Covid-19 and T2D – when two pandemics meet

13th May 2020, Dr Chee L Khoo

Covid-19 have exposed the numerous risks patients with type 2 diabetes (t2D) face when the two pandemics meet head on. We have seen that patients with diabetes are over-represented in patients hospitalised with Covid-19 in Wuhan. Patients with diabetes are also affected more severely if they contracted Covid-19 especially if glycaemic control is suboptimal. Many of our patients with T2D also have heart disease including coronary artery disease and heart failure and these patients are also worse off if they contract Covid-19. As most of these patients are managed in primary care by their GP, it is probably timely to revisit cardiovascular mortality in patients with T2D.

Patients with T2D have higher cardiovascular morbidity and mortality. Patients with T2D have a 54% increase risk of myocardial infarct and 72% increase in ischaemic strokes compared with patients without T2D (1). They also have a 33% increase in hospitalisation for heart failure compared with those without T2D (2). In patients with T2D without overt cardiac disease, asymptomatic left ventricular dysfunction was detectable in 68% of patients within 5 years of diagnosis (3).

Traditionally, we were taught that for every 1% reduction in HbA1c, we can reduce myocardial infarction by 14%, strokes by 12% and amputations by 43% (4). Patients with T2D loses at least 6 years of life (plus another 6 of disability free life) compared with those without T2D. If the patient also have heart disease, they lose 12 years of life. If we are able to prevent heart disease, we add 8.2 years to their life. In patients with diabetes and heart disease who are under 50 years old, the extension of life stretches out to 20 years! (5).

The advent of SGLT2 inhibitors have really change the scene over the last decade. While the SGLT2 inhibitor class is potent in reducing HbA1c and getting our patients nearer to target, international guidelines for management of hyperglycaemia in T2D has become a lot less glucocentric. While the above numbers look impressive in reducing micro and macrovascular complications, the emphasis is now on selecting the next agent after metformin by considering whether the patients is at risk of cardiovascular events. The latest AHA/EASD guidelines have an algorithm that reflects that emphasis. You will recall that we explore the DECLARE TIMI 58 trial results in November 2018.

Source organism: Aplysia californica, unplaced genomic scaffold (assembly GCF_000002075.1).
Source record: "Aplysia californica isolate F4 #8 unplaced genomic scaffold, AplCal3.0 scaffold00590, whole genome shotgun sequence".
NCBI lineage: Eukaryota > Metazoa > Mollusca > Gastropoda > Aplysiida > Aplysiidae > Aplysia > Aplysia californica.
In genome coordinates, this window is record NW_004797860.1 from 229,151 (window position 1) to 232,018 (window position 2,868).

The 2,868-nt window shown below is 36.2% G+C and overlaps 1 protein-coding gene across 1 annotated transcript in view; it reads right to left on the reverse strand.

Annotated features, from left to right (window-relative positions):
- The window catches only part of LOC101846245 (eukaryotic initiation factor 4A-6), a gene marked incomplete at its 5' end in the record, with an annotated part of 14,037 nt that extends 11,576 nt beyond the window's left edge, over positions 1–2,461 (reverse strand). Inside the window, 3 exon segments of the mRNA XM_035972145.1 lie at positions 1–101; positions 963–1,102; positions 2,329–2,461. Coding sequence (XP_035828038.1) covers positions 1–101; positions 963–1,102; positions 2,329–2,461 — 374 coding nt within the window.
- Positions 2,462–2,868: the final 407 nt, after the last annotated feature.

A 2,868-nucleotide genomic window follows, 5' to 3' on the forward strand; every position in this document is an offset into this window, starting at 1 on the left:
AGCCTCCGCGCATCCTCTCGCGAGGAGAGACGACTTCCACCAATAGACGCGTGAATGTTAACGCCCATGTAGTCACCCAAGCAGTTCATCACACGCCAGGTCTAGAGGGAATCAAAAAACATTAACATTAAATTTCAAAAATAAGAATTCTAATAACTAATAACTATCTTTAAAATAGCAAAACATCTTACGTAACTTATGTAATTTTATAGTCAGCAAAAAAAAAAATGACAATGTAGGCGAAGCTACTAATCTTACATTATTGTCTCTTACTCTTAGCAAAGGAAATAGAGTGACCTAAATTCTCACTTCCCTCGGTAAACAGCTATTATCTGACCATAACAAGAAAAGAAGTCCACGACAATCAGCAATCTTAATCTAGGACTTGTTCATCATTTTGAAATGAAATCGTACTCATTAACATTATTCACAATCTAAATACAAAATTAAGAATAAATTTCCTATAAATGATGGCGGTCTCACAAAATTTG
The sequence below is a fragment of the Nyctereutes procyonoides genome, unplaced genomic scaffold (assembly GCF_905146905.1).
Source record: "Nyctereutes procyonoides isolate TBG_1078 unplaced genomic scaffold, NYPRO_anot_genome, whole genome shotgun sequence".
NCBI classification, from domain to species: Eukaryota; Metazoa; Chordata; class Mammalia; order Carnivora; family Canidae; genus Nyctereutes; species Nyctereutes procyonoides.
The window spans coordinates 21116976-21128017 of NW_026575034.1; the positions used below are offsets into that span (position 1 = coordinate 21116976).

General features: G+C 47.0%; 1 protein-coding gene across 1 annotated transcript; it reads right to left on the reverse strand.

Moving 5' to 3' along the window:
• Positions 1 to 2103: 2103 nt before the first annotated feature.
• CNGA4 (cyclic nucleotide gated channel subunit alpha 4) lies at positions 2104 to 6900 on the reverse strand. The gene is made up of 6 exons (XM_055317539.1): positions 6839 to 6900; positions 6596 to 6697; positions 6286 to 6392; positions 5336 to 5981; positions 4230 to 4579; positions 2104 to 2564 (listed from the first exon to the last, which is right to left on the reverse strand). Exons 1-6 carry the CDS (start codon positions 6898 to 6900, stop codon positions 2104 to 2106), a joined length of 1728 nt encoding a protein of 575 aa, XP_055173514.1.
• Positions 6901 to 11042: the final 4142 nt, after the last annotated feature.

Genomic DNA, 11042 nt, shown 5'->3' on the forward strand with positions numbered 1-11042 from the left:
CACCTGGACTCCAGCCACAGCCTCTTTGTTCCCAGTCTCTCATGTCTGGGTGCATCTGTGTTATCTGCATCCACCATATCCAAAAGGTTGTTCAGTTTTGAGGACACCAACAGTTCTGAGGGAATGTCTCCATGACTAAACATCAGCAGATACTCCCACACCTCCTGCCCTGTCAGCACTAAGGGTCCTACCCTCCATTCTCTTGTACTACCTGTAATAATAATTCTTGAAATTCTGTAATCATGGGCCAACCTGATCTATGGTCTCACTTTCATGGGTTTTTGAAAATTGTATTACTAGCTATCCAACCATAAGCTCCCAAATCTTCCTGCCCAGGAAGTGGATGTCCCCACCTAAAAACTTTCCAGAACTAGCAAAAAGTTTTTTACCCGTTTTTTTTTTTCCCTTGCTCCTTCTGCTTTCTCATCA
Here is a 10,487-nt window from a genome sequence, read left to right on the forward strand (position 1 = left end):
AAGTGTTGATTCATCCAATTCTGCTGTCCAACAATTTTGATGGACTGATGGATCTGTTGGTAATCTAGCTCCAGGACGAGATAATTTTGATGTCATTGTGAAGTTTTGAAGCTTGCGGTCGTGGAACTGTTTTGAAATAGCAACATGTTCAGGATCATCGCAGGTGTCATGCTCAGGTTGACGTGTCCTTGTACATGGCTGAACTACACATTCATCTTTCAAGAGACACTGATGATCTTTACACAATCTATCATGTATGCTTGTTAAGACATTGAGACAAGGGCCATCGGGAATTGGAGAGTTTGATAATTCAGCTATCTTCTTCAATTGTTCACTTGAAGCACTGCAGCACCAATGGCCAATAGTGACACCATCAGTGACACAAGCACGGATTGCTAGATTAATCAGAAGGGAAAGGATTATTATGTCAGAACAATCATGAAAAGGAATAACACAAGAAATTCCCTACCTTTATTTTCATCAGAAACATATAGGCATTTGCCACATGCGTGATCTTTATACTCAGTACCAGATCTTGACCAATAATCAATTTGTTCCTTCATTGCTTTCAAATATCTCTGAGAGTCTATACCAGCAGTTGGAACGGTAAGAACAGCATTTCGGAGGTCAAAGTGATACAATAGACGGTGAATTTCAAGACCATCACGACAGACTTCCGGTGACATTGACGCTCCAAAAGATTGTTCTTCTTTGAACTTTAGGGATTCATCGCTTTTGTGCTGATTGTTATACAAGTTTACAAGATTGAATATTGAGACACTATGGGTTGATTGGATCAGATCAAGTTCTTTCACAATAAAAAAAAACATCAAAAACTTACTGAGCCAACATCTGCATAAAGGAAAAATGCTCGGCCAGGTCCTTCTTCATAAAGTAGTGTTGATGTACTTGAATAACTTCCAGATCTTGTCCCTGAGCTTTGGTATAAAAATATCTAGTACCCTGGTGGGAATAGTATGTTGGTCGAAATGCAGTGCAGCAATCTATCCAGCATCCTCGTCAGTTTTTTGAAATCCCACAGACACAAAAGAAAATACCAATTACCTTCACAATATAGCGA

DECLARE-TIMI 58 was a large (17,160 patients) trial of dapagliflozin in patients with T2D and either established ASCVD or multiple risk factors for ASCVD. 17,160 patients with T2D were evaluated. 10,186 of those patients did not have established CV disease which is an important point because the study replicates what we see in general practice. Patients were followed up for 4.2 years, much longer than the other SGLT2 trials (EMPA-REG and CANVAS).

But if we looked into just cardiovascular death and hospitalisation for health failure, there was a 17% reduction with dapagliflozin. Most of the benefit came from reduction in heart failure (27% reduction). Interestingly, most patients did not have a history of heart failure at baseline. There were no difference in cardiovascular deaths between the groups.

From this month, dapagliflozin (Forxiga and XigDuo) is indicated in adults with Type 2 diabetes mellitus and established cardiovascular disease or risk factors for cardiovascular disease to reduce the risk of hospitalisation for heart failure.

Management of T2D is not just management of glucose. T2D is a multi-system disease and we all know that patients with T2D most commonly die of cardiovascular related deaths. Most of the damage occurs prior to symptoms of any heart disease surfaces and this usually occurs during their care in general practice under the watchful eye of the primary care team. You can make a giant difference in reducing those numbers. Your selection of the next agent after metformin is vital in altering the trajectory of complications in patients with T2D.


  1. Shah AD, et al. Type 2 diabetes and incidence of cardiovascular diseases: a cohort study in 1· 9 million people. Lancet Diabetes Endocrinol. 2015;3:105 113.
  2. Cavender MA, et al. Impact of Diabetes Mellitus on Hospitalization for Heart Failure, Cardiovascular Events, and Death Outcomes at 4 Years From the Reduction of Atherothrombosis for Continued Health (REACH) Registry. Circulation. 2015;132:923 931.
  3. Faden G et al. The Increasing Detection of Asymptomatic Left Ventricular Dysfunction in Patients With Type 2 Diabetes Mellitus Without Overt Cardiac isease: Data From the SHORTWAVE Study. Diabetes Res Clin Pract. 2013;101(3):309-16.
  4. Stratton IM et al. Association of glycaemia with macrovascular and microvascular complications of type 2 diabetes (UKPDS 35): prospective observational study. BMJ. 2000;321(7258):405-12.
  5. Emerging Risk Factors Collaboration. Association of Cardiometabolic Multimorbidity With Mortality JAMA. 2015;314(1):52-60.

See also

SGLT2 inhibitors and hospitalisation for heart failure

SGLT2 inhibitors and GLP1-RA and CVOTs – sorting out the confusion

Reduction of major CV events by SGLT2 inhibitors – who will benefit from what

The diabetic heart – the dawn of the myocardium

Finally, what comes after metformin – the latest ADA/EASD guidelines made easy